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Carmen ChicharroMalaria & Other Vector Borne Diseases, Prevention and Control Program, Ministry of Health, Ethiopia; Department for the Control of Neglected Tropical Diseases (HTM/NTD/IDM), Leishmaniasis Control Program, World Health Organization, Geneva, Switzerland; Disease Prevention and Control Programmes, World Health Organization, Ethiopia; Médecins sans Frontières-Greece (MSF-G), Ethiopia; WHO Collaborating Center for Leishmaniasis, National Center of Microbiology, Instituto de Salud Carlos III, Madrid, Spain; Universidad de Antioquia, Medellin, Colombia; Division of Parasitic Diseases, National Center for Zoonotic, Vector-Borne and Enteric Diseases, Centers for Disease Control and Prevention, Atlanta, Georgia

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Carmen CañavateMalaria & Other Vector Borne Diseases, Prevention and Control Program, Ministry of Health, Ethiopia; Department for the Control of Neglected Tropical Diseases (HTM/NTD/IDM), Leishmaniasis Control Program, World Health Organization, Geneva, Switzerland; Disease Prevention and Control Programmes, World Health Organization, Ethiopia; Médecins sans Frontières-Greece (MSF-G), Ethiopia; WHO Collaborating Center for Leishmaniasis, National Center of Microbiology, Instituto de Salud Carlos III, Madrid, Spain; Universidad de Antioquia, Medellin, Colombia; Division of Parasitic Diseases, National Center for Zoonotic, Vector-Borne and Enteric Diseases, Centers for Disease Control and Prevention, Atlanta, Georgia

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Pilar AparicioMalaria & Other Vector Borne Diseases, Prevention and Control Program, Ministry of Health, Ethiopia; Department for the Control of Neglected Tropical Diseases (HTM/NTD/IDM), Leishmaniasis Control Program, World Health Organization, Geneva, Switzerland; Disease Prevention and Control Programmes, World Health Organization, Ethiopia; Médecins sans Frontières-Greece (MSF-G), Ethiopia; WHO Collaborating Center for Leishmaniasis, National Center of Microbiology, Instituto de Salud Carlos III, Madrid, Spain; Universidad de Antioquia, Medellin, Colombia; Division of Parasitic Diseases, National Center for Zoonotic, Vector-Borne and Enteric Diseases, Centers for Disease Control and Prevention, Atlanta, Georgia

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Iván Darío VélezMalaria & Other Vector Borne Diseases, Prevention and Control Program, Ministry of Health, Ethiopia; Department for the Control of Neglected Tropical Diseases (HTM/NTD/IDM), Leishmaniasis Control Program, World Health Organization, Geneva, Switzerland; Disease Prevention and Control Programmes, World Health Organization, Ethiopia; Médecins sans Frontières-Greece (MSF-G), Ethiopia; WHO Collaborating Center for Leishmaniasis, National Center of Microbiology, Instituto de Salud Carlos III, Madrid, Spain; Universidad de Antioquia, Medellin, Colombia; Division of Parasitic Diseases, National Center for Zoonotic, Vector-Borne and Enteric Diseases, Centers for Disease Control and Prevention, Atlanta, Georgia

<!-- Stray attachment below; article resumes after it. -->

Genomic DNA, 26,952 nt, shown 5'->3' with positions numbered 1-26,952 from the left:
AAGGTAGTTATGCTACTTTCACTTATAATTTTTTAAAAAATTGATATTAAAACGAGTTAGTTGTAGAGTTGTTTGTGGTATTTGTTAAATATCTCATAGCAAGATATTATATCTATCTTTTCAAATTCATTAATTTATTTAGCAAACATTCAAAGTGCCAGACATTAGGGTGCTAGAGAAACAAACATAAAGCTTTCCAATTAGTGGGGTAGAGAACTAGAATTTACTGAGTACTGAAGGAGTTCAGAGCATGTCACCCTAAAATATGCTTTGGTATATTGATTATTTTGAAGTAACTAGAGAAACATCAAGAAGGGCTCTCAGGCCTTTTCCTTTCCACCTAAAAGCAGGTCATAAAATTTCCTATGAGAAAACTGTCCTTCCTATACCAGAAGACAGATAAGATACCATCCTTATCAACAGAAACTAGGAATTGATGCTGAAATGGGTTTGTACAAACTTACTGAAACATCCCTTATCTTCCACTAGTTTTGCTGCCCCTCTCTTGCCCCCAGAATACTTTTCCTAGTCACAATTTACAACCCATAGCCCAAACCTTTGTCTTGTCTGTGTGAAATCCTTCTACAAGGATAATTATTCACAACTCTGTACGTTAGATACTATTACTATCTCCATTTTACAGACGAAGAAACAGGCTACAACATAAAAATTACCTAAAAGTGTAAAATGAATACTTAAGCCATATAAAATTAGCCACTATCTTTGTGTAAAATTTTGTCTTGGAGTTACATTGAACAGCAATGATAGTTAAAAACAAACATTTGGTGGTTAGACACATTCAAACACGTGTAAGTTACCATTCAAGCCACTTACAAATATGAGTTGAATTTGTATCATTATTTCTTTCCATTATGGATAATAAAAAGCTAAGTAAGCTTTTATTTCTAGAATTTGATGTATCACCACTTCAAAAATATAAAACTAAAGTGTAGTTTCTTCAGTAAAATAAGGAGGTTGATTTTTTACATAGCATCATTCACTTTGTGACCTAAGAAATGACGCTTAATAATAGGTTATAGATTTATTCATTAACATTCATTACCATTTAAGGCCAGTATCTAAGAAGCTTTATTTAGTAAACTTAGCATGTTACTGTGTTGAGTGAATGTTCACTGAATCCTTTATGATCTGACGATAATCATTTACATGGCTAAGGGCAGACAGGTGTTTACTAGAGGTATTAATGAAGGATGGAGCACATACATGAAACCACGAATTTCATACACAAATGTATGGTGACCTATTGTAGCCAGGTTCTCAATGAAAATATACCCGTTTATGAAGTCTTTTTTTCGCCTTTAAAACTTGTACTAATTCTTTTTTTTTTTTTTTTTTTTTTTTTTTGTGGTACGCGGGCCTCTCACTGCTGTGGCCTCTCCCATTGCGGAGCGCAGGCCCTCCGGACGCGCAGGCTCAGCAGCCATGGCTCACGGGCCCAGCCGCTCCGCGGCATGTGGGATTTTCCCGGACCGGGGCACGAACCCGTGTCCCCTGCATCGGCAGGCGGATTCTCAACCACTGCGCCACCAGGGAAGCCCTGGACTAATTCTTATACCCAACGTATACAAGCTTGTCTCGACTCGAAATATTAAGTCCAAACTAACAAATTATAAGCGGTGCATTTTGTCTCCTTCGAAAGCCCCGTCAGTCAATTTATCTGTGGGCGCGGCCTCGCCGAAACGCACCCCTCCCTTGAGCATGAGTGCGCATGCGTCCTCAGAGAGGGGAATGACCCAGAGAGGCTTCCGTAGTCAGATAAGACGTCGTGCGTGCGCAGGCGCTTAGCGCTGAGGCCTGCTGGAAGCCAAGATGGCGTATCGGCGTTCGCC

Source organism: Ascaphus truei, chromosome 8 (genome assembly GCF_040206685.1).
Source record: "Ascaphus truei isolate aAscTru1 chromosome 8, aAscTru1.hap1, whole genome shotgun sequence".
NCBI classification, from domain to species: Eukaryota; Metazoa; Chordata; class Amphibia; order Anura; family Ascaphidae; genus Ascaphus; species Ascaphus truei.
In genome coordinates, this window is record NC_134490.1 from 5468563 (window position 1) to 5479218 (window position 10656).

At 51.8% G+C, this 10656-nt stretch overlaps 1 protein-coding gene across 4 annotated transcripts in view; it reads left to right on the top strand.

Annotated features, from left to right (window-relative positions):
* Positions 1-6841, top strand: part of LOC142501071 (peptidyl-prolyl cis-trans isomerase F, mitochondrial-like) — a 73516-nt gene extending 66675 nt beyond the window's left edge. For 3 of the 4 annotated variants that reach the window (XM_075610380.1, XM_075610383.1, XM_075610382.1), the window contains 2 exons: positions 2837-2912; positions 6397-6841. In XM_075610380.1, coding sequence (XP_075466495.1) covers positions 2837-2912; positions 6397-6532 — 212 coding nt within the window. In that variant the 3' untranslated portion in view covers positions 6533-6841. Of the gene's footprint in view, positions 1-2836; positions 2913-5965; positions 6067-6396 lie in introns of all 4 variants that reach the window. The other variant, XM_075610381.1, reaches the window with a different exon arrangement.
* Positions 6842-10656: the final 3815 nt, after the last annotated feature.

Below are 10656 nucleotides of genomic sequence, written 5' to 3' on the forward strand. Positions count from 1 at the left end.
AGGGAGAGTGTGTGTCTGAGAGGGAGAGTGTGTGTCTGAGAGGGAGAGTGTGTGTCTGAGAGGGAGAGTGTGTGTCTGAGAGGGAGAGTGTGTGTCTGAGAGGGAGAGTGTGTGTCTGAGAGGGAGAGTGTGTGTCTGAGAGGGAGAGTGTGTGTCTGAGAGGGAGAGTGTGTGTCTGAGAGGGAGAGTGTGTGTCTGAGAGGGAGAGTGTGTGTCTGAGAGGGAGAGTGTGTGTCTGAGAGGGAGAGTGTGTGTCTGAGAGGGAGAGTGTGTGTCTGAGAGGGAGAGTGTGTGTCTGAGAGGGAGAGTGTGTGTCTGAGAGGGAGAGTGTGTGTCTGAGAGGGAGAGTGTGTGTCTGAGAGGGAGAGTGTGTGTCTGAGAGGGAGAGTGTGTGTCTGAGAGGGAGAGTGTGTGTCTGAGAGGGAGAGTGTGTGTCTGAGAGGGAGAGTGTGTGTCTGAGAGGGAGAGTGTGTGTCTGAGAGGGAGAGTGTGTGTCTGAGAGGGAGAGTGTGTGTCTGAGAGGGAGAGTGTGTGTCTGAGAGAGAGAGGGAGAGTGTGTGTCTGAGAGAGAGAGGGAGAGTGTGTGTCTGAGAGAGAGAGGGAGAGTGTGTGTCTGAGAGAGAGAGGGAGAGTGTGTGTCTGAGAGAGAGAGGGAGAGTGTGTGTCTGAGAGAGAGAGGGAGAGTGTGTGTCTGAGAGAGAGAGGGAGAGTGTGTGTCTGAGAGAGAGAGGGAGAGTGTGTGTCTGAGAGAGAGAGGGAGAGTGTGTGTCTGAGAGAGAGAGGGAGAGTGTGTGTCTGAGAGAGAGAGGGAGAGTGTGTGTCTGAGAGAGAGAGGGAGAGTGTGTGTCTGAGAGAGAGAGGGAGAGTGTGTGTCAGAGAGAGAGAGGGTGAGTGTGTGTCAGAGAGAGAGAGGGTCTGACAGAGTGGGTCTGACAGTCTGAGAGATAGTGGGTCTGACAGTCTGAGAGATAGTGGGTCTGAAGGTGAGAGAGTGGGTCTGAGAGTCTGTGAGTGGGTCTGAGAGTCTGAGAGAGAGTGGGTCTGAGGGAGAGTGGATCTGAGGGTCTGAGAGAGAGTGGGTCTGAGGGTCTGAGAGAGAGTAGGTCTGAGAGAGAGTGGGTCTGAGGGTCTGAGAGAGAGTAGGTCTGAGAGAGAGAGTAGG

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Jorge AlvarMalaria & Other Vector Borne Diseases, Prevention and Control Program, Ministry of Health, Ethiopia; Department for the Control of Neglected Tropical Diseases (HTM/NTD/IDM), Leishmaniasis Control Program, World Health Organization, Geneva, Switzerland; Disease Prevention and Control Programmes, World Health Organization, Ethiopia; Médecins sans Frontières-Greece (MSF-G), Ethiopia; WHO Collaborating Center for Leishmaniasis, National Center of Microbiology, Instituto de Salud Carlos III, Madrid, Spain; Universidad de Antioquia, Medellin, Colombia; Division of Parasitic Diseases, National Center for Zoonotic, Vector-Borne and Enteric Diseases, Centers for Disease Control and Prevention, Atlanta, Georgia

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Caryn BernMalaria & Other Vector Borne Diseases, Prevention and Control Program, Ministry of Health, Ethiopia; Department for the Control of Neglected Tropical Diseases (HTM/NTD/IDM), Leishmaniasis Control Program, World Health Organization, Geneva, Switzerland; Disease Prevention and Control Programmes, World Health Organization, Ethiopia; Médecins sans Frontières-Greece (MSF-G), Ethiopia; WHO Collaborating Center for Leishmaniasis, National Center of Microbiology, Instituto de Salud Carlos III, Madrid, Spain; Universidad de Antioquia, Medellin, Colombia; Division of Parasitic Diseases, National Center for Zoonotic, Vector-Borne and Enteric Diseases, Centers for Disease Control and Prevention, Atlanta, Georgia